My family and I are heavy into archery. I have 3 compounds, 1 takedown recurve and 1 longbow. My son has 2 compounds. The wife and daughter each have their own comounds as well. My son and I teach bowhunter education and take a lot of game with an arrow every year. Here is my take on archery:
Compound bows: With proper practice and some gear investment you can reasonably hit soda cans at 40 yards without too much issue. Our family is over 90% hit rate on paper plate size targets at 60 yards. I am a little better, but really have my Martin dialed in. Compounds are very accurate and pack one heck of a punch. Because we use 4 blade broadheads for hunting big game, we put a hole the size of my thumb completely through the animal. With small game, we destroy a lot of meat with our heavier weight bows. We also damage a lot of arrows with small game due to the nature of carbon arrows. Carbon arrows are strong, but one small crack will destroy the whole thing. It is not that hard to crack one either. If you hit a rock or glance off a tree stump it is not that uncommon to destroy a carbon arrow.
Traditional (trad) bows: I love my takedown. It is 60 lb pull, but I can vary the pull so that I can match my desired arrow speed/power to what I am shooting. I don’t have to do a full draw when hunting squirrels or rabbits. This helps save arrows and meat. Many people freak out about draw variance, moving anchor points, and the sort. These are the people that have never read any historical documents about hunting with a bow. Ishi’s interviews mentioned this techique and we know most of what we know about bow hunting due to his teachings. Saxton and Arthur (Pope and Young who don’t know their first names) learned from him and passed along that knowledge in such works as “Hunting with the Bow and Arrow.”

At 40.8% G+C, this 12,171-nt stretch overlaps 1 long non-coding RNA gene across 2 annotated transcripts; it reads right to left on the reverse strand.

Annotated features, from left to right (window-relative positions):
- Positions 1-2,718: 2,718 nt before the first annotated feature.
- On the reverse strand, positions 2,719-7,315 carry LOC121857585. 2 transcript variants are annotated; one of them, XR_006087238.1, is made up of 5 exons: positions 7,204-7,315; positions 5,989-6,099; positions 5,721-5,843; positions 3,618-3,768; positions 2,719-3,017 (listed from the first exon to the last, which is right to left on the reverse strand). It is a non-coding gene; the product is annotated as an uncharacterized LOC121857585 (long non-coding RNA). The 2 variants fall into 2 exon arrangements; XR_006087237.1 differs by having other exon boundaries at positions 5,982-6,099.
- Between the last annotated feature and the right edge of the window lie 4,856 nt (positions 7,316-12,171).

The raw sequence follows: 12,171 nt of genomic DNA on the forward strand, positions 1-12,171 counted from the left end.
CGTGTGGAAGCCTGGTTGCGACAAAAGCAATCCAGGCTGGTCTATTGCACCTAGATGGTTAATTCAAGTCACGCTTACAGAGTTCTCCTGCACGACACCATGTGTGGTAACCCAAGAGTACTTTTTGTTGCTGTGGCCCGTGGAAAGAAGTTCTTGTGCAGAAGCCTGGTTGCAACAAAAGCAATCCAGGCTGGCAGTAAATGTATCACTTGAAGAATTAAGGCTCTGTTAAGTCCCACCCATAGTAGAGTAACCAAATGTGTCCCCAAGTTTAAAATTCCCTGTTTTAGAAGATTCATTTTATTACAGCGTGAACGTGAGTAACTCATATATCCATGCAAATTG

What it all comes down to is this: If you want to learn archery, learn ALL aspects of archery and apply it to the equipment you have. Learn target shooting (although I have never had to defend myself from a target so only some principals apply), trad as well as compound bow hunting, and then research trad bowhunting principals for big and small game. This should be enough information for you to be able to head out and practice with your gear. Just be leery of those “archery experts” that do 3D shoots and competitions. Their techniques are based upon that venue and have NOTHING to do with shooting a variety of game in a variety of situations. Keep that in mind because they will shove specific forms down your throat as the only way to shoot. Also be leery of big game only hunters. Make sure you learn about hunting all game to include bow fishing and bird hunting. There are good techniques you can adapt from both fishing/bird hunting that can transition over to make you more well rounded.